Administration of beta blockers, specifically those that target beta-1 receptors, remains somewhat controversial in the setting of cocaine toxicity. This controversy comes from a phenomenon known as unopposed alpha stimulation, which causes increases in blood pressure or vasoconstriction of the coronary arteries.

Although this occurs rarely, it has caused some systems to not utilize beta blockers in the prehospital setting.6 Evidence has shown that beta blocker administration in cocaine toxicity can, in certain cases, be beneficial for the patient and not as harmful as once suspected.7

Use 0.9% sodium chloride boluses of 20 mL/kg for body temperature reduction. Patients with cocaine toxicity can become dehydrated from constant sympathetic nervous system stimulation, uncontrolled thermoregulation, and fluid loss from sweating, as well as decreased oral intake. EMS crews should obtain a glucose measurement when possible and treat accordingly. 

Administration of lidocaine along with sodium bicarbonate 8.4% is indicated in the event the patient suffers cardiac arrest due to cocaine toxicity. Procainamide is not recommended in ventricular tachycardia, as it can further prolong the QT intervals and widen the QRS complex.3 

Aside from the insidious myocardial changes brought on by repeated cocaine use, the patient under the effects of stimulant drugs can prove complex to treat in the prehospital setting. Understanding the pathophysiological changes and how medications interact will help the provider deliver the best possible care.  


1. Phillips K, Luk A, Soor GS, et al. Cocaine cardiotoxicity: A review of the pathophysiology, pathology, and treatment options. Am J Cardiovasc Drugs, 2009; 9(3): 177–96.

2. John WS, Wu LT. Trends and correlates of cocaine use and cocaine use disorder in the United States from 2011 to 2015. Drug Alcohol Depend, 2017 Nov 1; 180: 376–84.

3. Lange RA, Hillis LD. Cardiovascular complications of cocaine use. N Engl J Med, 2001 Aug 2; 345(5): 351–8.

4. Fischbach P. The role of illicit drug use in sudden death in the young. Cardiol Young, 2017 Jan; 27(S1): S75–S79.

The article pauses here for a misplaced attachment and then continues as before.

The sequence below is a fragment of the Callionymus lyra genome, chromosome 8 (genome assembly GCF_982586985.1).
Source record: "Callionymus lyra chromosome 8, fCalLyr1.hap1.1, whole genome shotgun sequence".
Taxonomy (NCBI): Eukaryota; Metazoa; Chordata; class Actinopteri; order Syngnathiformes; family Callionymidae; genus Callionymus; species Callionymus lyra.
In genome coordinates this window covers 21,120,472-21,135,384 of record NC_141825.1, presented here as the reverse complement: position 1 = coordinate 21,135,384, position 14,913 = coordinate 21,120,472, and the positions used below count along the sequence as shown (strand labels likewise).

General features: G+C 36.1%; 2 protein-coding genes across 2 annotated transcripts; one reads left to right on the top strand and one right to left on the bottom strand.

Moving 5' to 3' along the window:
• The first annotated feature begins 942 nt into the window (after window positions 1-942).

5. Cooper LT Jr., ElAmm C. Giant cell myocarditis: Diagnosis and treatment. Herz, 2012 Sep; 37(6): 632–6.

6. Richards JR, Garber D, Laurin EG, et al. Treatment of cocaine cardiovascular toxicity: A systematic review. Clin Toxicol (Phila), 2016 Jun; 54(5): 345–64.

7. Finkel J, Marhefka G. Time for reassessment: A review of beta-blockers in the setting of cocaine associated chest pain and acute coronary syndrome. The Medicine Forum, 2010; 12(1): 7.


Sidebar: Cocaine—Points to Remember

  • Cocaine is a powerfully addictive stimulant drug made from the leaves of the coca plant native to South America.
  • Street dealers often mix it with cornstarch, talcum powder, or flour to increase profits.
  • They may also mix it with other drugs, such as amphetamine or fentanyl.
  • People snort cocaine powder through the nose or rub it into their gums. Others dissolve the powder and inject it into the bloodstream or inject a combination of cocaine and heroin (speedball). Another method is to smoke crack cocaine.
  • Cocaine increases levels of the natural chemical messenger dopamine in brain circuits related to the control of movement and reward.
  • Cocaine use will increase the chances of premature death.
  • Behavioral therapy may be used to treat cocaine addiction.
  • While no government-approved medicines are currently available to treat cocaine addiction, researchers are testing some treatments that have been used against other disorders.

—Source: National Institute on Drug Abuse

Roger L. Layell, FP-C, CCP-C, CCEMT-P, NRP, is a flight and critical care paramedic at Wake Forest Baptist Health AirCare in Winston-Salem, N.C. He has 15 years of experience in the field as a paramedic and 10 of critical care experience in the HEMS environment.